“I was finding myself wanting that community of cyclists,” Bonvini said. “The beautiful thing about being in the cycling community is that it only takes five miles and everybody’s best friends. Everyone was excited to talk to people again. It gave me hope that there’s still life out there beyond the bounds of the bubble.”
Jay and Tricia Feenan of Jackson, N.H., boarded a plane for the first time since the start of the pandemic when they flew to Disney World so he and their son could run during the marathon weekend. For them, the weekend is a family affair — one they’ve done eight times before, but that was interrupted last year when it went virtual.
They expect to see more people doing this, the Feenans said under the Florida sun after picking up their race numbers at the busy runners’ expo. “People who didn’t normally do things outdoors are doing a lot more outdoors-y things,” Jay Feenan said.
Organizers say that’s also helping fuel the increased interest in destination competitions.
“A lot of people took up running during the pandemic. It was something they could go out and do after they had to give up, for example, their gym memberships,” said Christine Bowen, vice president for programming, operations, and partnerships at Running USA. “Now they’re looking to travel and combine those opportunities.”
After all, seeing the world is different on a run or a ride or during a triathlon, said Salem Stanley, founder and CEO of Vacation Races, which organizes running and cycling events in national parks. Stanley quotes the author and environmentalist Edward Abbey, who said, “A man on foot, on horseback, or a bicycle will see more, feel more, enjoy more in one mile than the motorized tourist can in 100 miles.”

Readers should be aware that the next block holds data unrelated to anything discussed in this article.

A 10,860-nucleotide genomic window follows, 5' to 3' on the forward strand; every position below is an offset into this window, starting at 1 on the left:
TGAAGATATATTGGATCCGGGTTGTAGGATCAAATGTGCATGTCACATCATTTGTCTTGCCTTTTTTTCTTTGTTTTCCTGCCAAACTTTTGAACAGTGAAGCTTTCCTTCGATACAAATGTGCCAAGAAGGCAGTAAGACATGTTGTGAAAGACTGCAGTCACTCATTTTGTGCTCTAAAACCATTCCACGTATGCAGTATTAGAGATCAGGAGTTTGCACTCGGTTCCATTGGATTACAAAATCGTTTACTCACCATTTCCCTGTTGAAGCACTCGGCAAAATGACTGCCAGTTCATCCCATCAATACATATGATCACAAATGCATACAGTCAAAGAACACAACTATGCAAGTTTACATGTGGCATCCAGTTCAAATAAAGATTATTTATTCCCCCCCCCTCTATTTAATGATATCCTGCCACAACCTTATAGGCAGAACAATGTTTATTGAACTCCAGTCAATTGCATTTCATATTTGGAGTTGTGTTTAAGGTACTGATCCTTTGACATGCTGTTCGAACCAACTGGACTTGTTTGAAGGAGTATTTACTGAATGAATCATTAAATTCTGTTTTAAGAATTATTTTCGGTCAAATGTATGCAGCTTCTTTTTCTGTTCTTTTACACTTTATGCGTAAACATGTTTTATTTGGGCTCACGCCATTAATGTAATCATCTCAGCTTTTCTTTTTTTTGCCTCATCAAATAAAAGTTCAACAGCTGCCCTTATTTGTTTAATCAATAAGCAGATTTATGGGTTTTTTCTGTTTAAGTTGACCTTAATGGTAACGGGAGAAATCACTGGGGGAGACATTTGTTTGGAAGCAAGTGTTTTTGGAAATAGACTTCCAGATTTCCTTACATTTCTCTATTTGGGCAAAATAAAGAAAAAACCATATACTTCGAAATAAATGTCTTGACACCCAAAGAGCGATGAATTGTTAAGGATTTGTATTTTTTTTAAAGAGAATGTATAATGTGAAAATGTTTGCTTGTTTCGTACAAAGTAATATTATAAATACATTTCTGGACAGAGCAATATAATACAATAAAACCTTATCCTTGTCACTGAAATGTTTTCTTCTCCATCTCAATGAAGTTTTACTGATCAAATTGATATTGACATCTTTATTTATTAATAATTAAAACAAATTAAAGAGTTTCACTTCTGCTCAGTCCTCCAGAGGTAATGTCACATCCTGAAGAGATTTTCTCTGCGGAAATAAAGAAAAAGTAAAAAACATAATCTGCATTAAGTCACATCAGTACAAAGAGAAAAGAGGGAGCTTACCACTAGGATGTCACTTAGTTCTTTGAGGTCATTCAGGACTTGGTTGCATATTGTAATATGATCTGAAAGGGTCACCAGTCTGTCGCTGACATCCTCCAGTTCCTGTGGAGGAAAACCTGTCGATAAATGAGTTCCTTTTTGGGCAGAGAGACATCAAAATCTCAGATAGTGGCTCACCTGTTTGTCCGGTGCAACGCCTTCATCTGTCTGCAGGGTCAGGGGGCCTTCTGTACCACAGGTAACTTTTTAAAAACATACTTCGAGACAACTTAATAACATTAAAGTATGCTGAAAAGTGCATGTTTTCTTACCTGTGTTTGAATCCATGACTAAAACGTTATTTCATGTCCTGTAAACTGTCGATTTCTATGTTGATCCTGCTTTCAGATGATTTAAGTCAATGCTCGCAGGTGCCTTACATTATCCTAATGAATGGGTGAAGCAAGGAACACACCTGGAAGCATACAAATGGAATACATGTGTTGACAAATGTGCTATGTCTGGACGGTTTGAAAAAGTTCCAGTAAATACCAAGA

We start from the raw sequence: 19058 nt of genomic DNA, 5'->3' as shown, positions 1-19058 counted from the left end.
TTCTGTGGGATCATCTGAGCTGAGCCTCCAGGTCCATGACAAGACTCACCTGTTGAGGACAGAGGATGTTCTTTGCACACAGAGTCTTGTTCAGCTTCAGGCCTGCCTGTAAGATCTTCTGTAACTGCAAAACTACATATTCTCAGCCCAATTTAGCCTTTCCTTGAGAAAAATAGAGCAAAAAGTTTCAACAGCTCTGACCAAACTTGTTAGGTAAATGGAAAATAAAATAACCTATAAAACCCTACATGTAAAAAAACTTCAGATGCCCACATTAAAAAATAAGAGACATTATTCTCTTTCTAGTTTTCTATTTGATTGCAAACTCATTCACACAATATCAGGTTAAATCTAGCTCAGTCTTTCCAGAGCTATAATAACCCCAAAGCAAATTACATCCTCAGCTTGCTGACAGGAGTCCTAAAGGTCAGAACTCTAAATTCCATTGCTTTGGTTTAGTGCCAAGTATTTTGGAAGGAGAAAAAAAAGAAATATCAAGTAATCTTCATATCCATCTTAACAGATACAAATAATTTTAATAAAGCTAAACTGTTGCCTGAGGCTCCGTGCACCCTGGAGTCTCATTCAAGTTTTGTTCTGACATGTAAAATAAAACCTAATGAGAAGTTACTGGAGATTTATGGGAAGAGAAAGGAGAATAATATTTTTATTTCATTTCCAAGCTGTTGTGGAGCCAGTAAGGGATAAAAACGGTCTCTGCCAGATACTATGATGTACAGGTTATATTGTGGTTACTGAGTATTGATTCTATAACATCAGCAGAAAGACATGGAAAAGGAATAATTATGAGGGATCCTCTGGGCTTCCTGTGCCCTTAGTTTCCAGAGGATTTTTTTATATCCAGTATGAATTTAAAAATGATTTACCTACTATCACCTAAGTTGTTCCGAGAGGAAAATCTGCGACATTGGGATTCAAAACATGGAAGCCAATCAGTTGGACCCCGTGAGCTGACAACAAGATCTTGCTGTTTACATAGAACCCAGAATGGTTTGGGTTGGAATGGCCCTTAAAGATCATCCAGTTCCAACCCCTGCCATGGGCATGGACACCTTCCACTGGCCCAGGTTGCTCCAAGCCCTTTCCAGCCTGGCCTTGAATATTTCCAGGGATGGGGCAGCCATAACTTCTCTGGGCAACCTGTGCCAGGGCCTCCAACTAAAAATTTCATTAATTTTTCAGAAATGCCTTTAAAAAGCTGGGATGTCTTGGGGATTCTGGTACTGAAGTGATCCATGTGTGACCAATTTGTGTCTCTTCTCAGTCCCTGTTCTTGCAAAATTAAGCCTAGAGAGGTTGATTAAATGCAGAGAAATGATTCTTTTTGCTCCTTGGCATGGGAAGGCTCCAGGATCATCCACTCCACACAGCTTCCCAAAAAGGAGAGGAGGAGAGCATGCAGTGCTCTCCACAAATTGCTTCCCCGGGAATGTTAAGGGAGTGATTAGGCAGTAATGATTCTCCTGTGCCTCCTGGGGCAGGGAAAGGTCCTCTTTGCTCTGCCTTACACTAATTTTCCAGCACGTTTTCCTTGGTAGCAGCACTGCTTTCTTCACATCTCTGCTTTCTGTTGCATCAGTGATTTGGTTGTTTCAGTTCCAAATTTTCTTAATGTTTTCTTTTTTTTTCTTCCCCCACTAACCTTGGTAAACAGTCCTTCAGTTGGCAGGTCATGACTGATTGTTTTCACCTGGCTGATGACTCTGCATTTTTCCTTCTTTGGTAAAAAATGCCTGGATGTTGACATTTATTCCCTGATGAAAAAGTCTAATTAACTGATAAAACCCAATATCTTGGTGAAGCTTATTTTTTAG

Vacation Races saw an uptick in business last year and advance reservations are up for this year, Stanley said.
“There’s something about athletics that thrives in the face of trauma,” he said. “It’s a way to just get disconnected — almost a form of meditation — along with a sense of accomplishment.”
For some travelers to places such as national parks, he said, “The race becomes the catalyst. They have a weeklong trip centered around the race.”
That’s also financially important to the destinations athletes go, something that became acutely evident during the last two years. A new Endurance Sports Coalition, combining running and triathlon organizers, obstacle races and others, has formed to lobby for streamlined permits and approvals to resume.
Linda Hanson, finance and operations director for Grandma’s Marathon in Duluth, Minn., was manning a booth at the Disney runners’ expo to attract people to that classic run, which was canceled in 2020 but resumed last year.
“We’re introducing our race to people who might not think about Lake Superior as a running destination,” Hanson said, gesturing at the video of the race that was looping on a flat-screen behind her. “The community wraps its arms around everybody that comes to town.”
At RAGBRAI, too, “What we lost in 2020 was a human connection – a face-to-face, human connection,” spokeswoman Anne Lawrie said.
When the race resumed last summer, even in a scaled-down form, she said, many of the riders were first-timers.
“It was a bucket list item and now they were just going to do it,” Lawrie said. “And that’s just growing. People are just so excited to be out there again, and together.”
Jon Marcus can be reached at firstname.lastname@example.org.